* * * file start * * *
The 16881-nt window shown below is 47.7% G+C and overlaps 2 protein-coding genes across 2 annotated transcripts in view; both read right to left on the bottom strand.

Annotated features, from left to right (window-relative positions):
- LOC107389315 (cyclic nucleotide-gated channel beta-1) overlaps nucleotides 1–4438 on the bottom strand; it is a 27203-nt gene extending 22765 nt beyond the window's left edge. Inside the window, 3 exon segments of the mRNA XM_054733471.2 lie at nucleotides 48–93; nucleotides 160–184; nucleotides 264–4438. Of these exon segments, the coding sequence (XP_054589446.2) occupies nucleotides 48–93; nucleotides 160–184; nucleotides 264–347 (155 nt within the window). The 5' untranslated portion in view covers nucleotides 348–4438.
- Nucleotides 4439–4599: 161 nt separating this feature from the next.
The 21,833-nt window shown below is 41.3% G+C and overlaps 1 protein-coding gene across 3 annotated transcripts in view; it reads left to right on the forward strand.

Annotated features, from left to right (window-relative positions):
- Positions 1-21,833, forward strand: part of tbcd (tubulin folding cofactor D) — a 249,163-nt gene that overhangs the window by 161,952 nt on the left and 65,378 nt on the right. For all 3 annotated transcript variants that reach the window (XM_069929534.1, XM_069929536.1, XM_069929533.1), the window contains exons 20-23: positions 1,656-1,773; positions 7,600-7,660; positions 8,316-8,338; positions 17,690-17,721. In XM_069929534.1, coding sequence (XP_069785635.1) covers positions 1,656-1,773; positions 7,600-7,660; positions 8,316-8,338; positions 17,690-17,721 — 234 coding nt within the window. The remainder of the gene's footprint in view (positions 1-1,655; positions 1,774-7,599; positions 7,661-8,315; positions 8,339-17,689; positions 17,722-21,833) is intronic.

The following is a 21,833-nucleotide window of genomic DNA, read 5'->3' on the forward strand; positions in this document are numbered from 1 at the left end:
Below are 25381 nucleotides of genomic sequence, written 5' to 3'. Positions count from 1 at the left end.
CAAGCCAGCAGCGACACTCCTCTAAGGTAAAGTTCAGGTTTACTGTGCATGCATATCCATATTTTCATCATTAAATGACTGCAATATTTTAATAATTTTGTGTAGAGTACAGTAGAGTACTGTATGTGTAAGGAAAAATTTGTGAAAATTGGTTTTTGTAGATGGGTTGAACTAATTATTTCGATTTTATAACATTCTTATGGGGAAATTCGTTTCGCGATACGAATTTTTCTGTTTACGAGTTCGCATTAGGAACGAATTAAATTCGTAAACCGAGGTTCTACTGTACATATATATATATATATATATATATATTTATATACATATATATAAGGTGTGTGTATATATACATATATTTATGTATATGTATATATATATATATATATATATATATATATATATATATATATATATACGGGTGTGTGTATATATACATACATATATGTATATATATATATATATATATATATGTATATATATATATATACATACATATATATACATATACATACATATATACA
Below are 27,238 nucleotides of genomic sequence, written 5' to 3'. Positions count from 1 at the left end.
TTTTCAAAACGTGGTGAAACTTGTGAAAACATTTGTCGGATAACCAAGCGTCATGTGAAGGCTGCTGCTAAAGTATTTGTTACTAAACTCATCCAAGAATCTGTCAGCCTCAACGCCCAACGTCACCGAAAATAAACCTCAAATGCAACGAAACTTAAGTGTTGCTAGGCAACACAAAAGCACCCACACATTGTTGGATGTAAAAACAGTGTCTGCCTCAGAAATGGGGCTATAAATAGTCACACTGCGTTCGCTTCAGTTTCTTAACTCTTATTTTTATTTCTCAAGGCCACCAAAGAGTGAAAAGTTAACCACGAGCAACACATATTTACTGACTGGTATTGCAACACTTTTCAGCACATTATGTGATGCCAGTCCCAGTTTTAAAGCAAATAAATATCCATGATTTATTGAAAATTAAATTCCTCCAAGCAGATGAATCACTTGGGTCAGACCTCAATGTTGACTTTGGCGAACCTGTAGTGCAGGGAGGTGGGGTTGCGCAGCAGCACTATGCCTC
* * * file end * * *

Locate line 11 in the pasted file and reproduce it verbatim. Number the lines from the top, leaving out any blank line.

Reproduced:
Below are 27,238 nucleotides of genomic sequence, written 5' to 3'. Positions count from 1 at the left end.